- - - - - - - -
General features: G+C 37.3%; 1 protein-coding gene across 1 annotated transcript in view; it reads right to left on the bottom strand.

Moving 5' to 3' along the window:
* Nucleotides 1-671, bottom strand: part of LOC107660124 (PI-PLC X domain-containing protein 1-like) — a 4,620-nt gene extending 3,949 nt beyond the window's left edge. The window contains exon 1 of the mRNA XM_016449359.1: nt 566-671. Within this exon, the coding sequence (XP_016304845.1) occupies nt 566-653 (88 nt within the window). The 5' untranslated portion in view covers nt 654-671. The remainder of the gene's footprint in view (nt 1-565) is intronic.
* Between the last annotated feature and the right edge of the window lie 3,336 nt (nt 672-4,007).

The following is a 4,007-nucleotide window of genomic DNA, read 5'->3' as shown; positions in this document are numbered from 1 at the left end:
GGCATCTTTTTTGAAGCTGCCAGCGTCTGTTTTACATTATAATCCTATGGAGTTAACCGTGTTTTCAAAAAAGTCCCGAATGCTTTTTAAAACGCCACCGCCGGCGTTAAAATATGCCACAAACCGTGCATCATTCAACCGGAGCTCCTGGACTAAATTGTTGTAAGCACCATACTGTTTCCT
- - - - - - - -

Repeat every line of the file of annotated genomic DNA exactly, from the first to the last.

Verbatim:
General features: G+C 37.3%; 1 protein-coding gene across 1 annotated transcript in view; it reads right to left on the bottom strand.

Moving 5' to 3' along the window:
* Nucleotides 1-671, bottom strand: part of LOC107660124 (PI-PLC X domain-containing protein 1-like) — a 4,620-nt gene extending 3,949 nt beyond the window's left edge. The window contains exon 1 of the mRNA XM_016449359.1: nt 566-671. Within this exon, the coding sequence (XP_016304845.1) occupies nt 566-653 (88 nt within the window). The 5' untranslated portion in view covers nt 654-671. The remainder of the gene's footprint in view (nt 1-565) is intronic.
* Between the last annotated feature and the right edge of the window lie 3,336 nt (nt 672-4,007).

The following is a 4,007-nucleotide window of genomic DNA, read 5'->3' as shown; positions in this document are numbered from 1 at the left end:
GGCATCTTTTTTGAAGCTGCCAGCGTCTGTTTTACATTATAATCCTATGGAGTTAACCGTGTTTTCAAAAAAGTCCCGAATGCTTTTTAAAACGCCACCGCCGGCGTTAAAATATGCCACAAACCGTGCATCATTCAACCGGAGCTCCTGGACTAAATTGTTGTAAGCACCATACTGTTTCCT